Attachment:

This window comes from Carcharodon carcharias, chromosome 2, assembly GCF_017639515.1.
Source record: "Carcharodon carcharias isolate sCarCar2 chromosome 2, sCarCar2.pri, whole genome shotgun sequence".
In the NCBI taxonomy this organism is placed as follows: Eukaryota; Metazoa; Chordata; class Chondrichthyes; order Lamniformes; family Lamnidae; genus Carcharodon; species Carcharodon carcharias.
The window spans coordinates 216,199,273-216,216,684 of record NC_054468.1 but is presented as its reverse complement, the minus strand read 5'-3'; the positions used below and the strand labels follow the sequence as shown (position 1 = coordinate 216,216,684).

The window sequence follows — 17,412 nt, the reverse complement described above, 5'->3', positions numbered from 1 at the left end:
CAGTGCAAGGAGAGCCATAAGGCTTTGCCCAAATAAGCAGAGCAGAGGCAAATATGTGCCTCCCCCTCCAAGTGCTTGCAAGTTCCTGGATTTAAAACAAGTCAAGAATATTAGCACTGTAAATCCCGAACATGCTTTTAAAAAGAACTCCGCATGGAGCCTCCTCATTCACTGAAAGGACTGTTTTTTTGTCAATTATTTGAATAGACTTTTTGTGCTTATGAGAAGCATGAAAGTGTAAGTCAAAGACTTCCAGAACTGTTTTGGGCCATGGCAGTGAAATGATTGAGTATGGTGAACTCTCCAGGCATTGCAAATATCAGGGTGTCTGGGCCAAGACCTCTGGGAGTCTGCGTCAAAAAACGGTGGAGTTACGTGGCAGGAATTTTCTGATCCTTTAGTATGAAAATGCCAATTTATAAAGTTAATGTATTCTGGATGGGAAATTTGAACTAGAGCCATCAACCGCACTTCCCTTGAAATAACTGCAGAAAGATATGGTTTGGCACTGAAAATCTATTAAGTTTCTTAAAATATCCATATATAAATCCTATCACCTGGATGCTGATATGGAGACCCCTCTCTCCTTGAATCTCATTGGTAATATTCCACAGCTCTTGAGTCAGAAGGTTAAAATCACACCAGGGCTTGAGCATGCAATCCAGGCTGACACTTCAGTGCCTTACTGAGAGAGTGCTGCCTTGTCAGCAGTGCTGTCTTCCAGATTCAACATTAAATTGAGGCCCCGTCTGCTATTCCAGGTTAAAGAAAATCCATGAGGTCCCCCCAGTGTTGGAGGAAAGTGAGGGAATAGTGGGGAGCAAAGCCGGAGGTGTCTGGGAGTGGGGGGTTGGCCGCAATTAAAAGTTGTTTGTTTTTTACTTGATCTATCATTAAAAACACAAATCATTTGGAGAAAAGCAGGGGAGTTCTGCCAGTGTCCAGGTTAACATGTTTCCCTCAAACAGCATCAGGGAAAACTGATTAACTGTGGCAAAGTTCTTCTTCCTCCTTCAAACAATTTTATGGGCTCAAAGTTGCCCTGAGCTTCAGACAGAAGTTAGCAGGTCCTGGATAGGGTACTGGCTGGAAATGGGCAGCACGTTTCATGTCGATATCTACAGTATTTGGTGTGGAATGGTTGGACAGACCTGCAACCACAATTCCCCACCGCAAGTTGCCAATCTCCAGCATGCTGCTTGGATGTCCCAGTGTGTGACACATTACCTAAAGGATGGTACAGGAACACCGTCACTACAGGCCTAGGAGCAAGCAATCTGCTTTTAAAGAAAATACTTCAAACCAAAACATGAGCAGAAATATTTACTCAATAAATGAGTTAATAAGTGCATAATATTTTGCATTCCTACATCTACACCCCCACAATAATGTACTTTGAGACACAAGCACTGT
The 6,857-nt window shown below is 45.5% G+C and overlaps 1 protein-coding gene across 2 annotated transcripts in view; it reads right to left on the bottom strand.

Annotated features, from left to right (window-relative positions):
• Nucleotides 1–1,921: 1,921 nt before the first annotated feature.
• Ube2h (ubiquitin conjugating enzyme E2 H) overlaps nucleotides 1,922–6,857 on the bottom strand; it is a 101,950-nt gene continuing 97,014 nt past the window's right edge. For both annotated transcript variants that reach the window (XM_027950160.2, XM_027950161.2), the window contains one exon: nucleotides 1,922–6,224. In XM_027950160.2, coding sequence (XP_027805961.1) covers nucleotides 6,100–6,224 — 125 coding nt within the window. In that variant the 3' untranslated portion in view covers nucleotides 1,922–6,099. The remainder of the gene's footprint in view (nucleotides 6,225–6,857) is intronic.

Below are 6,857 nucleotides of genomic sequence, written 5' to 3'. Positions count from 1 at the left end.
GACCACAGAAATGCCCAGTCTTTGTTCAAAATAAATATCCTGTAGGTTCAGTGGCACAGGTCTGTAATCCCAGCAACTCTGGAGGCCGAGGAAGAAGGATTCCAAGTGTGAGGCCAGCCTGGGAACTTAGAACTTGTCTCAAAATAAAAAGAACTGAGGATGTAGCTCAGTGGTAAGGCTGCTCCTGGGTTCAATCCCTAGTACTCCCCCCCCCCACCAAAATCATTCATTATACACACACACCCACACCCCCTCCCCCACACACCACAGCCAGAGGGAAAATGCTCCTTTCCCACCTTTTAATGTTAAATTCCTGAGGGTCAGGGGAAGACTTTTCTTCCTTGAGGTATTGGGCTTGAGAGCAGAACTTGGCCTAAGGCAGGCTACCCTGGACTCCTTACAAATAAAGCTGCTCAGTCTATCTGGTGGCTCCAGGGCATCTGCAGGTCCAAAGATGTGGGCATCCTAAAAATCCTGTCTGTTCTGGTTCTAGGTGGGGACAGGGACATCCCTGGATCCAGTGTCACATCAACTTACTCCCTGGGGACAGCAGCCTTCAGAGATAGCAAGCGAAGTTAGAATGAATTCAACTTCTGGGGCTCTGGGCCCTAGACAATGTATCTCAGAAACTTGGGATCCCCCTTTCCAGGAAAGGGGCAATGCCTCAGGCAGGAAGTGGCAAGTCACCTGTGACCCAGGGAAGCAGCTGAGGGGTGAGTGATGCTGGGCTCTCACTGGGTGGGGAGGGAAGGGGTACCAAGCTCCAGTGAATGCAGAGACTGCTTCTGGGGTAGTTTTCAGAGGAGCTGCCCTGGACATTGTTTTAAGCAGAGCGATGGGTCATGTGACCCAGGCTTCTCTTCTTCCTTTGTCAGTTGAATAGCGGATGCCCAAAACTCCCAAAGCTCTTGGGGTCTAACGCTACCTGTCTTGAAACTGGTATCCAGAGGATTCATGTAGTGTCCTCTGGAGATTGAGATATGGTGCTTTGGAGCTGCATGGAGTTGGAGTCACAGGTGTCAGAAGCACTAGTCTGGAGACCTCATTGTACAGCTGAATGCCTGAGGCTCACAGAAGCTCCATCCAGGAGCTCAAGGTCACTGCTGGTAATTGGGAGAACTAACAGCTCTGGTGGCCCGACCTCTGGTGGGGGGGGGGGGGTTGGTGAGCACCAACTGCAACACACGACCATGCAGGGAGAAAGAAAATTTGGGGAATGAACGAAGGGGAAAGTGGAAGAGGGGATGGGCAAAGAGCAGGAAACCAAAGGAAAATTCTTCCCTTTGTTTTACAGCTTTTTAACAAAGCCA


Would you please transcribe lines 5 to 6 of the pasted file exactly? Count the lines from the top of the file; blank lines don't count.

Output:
The window sequence follows — 17,412 nt, the reverse complement described above, 5'->3', positions numbered from 1 at the left end:
CAGTGCAAGGAGAGCCATAAGGCTTTGCCCAAATAAGCAGAGCAGAGGCAAATATGTGCCTCCCCCTCCAAGTGCTTGCAAGTTCCTGGATTTAAAACAAGTCAAGAATATTAGCACTGTAAATCCCGAACATGCTTTTAAAAAGAACTCCGCATGGAGCCTCCTCATTCACTGAAAGGACTGTTTTTTTGTCAATTATTTGAATAGACTTTTTGTGCTTATGAGAAGCATGAAAGTGTAAGTCAAAGACTTCCAGAACTGTTTTGGGCCATGGCAGTGAAATGATTGAGTATGGTGAACTCTCCAGGCATTGCAAATATCAGGGTGTCTGGGCCAAGACCTCTGGGAGTCTGCGTCAAAAAACGGTGGAGTTACGTGGCAGGAATTTTCTGATCCTTTAGTATGAAAATGCCAATTTATAAAGTTAATGTATTCTGGATGGGAAATTTGAACTAGAGCCATCAACCGCACTTCCCTTGAAATAACTGCAGAAAGATATGGTTTGGCACTGAAAATCTATTAAGTTTCTTAAAATATCCATATATAAATCCTATCACCTGGATGCTGATATGGAGACCCCTCTCTCCTTGAATCTCATTGGTAATATTCCACAGCTCTTGAGTCAGAAGGTTAAAATCACACCAGGGCTTGAGCATGCAATCCAGGCTGACACTTCAGTGCCTTACTGAGAGAGTGCTGCCTTGTCAGCAGTGCTGTCTTCCAGATTCAACATTAAATTGAGGCCCCGTCTGCTATTCCAGGTTAAAGAAAATCCATGAGGTCCCCCCAGTGTTGGAGGAAAGTGAGGGAATAGTGGGGAGCAAAGCCGGAGGTGTCTGGGAGTGGGGGGTTGGCCGCAATTAAAAGTTGTTTGTTTTTTACTTGATCTATCATTAAAAACACAAATCATTTGGAGAAAAGCAGGGGAGTTCTGCCAGTGTCCAGGTTAACATGTTTCCCTCAAACAGCATCAGGGAAAACTGATTAACTGTGGCAAAGTTCTTCTTCCTCCTTCAAACAATTTTATGGGCTCAAAGTTGCCCTGAGCTTCAGACAGAAGTTAGCAGGTCCTGGATAGGGTACTGGCTGGAAATGGGCAGCACGTTTCATGTCGATATCTACAGTATTTGGTGTGGAATGGTTGGACAGACCTGCAACCACAATTCCCCACCGCAAGTTGCCAATCTCCAGCATGCTGCTTGGATGTCCCAGTGTGTGACACATTACCTAAAGGATGGTACAGGAACACCGTCACTACAGGCCTAGGAGCAAGCAATCTGCTTTTAAAGAAAATACTTCAAACCAAAACATGAGCAGAAATATTTACTCAATAAATGAGTTAATAAGTGCATAATATTTTGCATTCCTACATCTACACCCCCACAATAATGTACTTTGAGACACAAGCACTGT